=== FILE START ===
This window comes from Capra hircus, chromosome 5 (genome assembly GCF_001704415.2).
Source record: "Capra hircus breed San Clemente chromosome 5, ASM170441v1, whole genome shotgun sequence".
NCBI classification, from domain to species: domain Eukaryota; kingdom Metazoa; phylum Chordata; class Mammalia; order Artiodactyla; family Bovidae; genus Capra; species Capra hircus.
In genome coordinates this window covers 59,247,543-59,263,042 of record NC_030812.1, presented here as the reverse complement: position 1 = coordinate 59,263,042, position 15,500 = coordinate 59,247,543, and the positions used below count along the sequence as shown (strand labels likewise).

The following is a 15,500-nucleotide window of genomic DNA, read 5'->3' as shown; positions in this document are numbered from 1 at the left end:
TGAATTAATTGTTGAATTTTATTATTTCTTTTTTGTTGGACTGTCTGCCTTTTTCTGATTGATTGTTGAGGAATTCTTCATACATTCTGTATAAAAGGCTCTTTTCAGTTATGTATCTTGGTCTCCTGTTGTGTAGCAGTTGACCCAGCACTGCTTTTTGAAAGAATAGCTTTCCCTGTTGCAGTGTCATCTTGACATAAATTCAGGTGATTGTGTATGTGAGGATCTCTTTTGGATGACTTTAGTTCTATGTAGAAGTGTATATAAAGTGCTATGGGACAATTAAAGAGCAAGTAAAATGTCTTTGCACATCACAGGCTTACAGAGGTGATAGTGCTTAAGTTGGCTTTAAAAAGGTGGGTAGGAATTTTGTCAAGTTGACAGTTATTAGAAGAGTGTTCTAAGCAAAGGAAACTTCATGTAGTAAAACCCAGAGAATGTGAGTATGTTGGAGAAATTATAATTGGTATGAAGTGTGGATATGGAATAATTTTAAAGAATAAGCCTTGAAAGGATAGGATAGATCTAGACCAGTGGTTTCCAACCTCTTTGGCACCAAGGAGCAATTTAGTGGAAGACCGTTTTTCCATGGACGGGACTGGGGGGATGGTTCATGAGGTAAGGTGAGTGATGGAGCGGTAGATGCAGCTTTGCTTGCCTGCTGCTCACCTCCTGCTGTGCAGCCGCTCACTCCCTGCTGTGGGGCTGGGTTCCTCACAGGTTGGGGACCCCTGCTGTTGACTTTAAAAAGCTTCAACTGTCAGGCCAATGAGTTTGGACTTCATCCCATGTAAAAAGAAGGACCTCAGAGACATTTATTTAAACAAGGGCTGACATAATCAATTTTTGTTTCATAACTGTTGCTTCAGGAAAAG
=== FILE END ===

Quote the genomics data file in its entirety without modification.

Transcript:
This window comes from Capra hircus, chromosome 5 (genome assembly GCF_001704415.2).
Source record: "Capra hircus breed San Clemente chromosome 5, ASM170441v1, whole genome shotgun sequence".
NCBI classification, from domain to species: domain Eukaryota; kingdom Metazoa; phylum Chordata; class Mammalia; order Artiodactyla; family Bovidae; genus Capra; species Capra hircus.
In genome coordinates this window covers 59,247,543-59,263,042 of record NC_030812.1, presented here as the reverse complement: position 1 = coordinate 59,263,042, position 15,500 = coordinate 59,247,543, and the positions used below count along the sequence as shown (strand labels likewise).

The following is a 15,500-nucleotide window of genomic DNA, read 5'->3' as shown; positions in this document are numbered from 1 at the left end:
TGAATTAATTGTTGAATTTTATTATTTCTTTTTTGTTGGACTGTCTGCCTTTTTCTGATTGATTGTTGAGGAATTCTTCATACATTCTGTATAAAAGGCTCTTTTCAGTTATGTATCTTGGTCTCCTGTTGTGTAGCAGTTGACCCAGCACTGCTTTTTGAAAGAATAGCTTTCCCTGTTGCAGTGTCATCTTGACATAAATTCAGGTGATTGTGTATGTGAGGATCTCTTTTGGATGACTTTAGTTCTATGTAGAAGTGTATATAAAGTGCTATGGGACAATTAAAGAGCAAGTAAAATGTCTTTGCACATCACAGGCTTACAGAGGTGATAGTGCTTAAGTTGGCTTTAAAAAGGTGGGTAGGAATTTTGTCAAGTTGACAGTTATTAGAAGAGTGTTCTAAGCAAAGGAAACTTCATGTAGTAAAACCCAGAGAATGTGAGTATGTTGGAGAAATTATAATTGGTATGAAGTGTGGATATGGAATAATTTTAAAGAATAAGCCTTGAAAGGATAGGATAGATCTAGACCAGTGGTTTCCAACCTCTTTGGCACCAAGGAGCAATTTAGTGGAAGACCGTTTTTCCATGGACGGGACTGGGGGGATGGTTCATGAGGTAAGGTGAGTGATGGAGCGGTAGATGCAGCTTTGCTTGCCTGCTGCTCACCTCCTGCTGTGCAGCCGCTCACTCCCTGCTGTGGGGCTGGGTTCCTCACAGGTTGGGGACCCCTGCTGTTGACTTTAAAAAGCTTCAACTGTCAGGCCAATGAGTTTGGACTTCATCCCATGTAAAAAGAAGGACCTCAGAGACATTTATTTAAACAAGGGCTGACATAATCAATTTTTGTTTCATAACTGTTGCTTCAGGAAAAG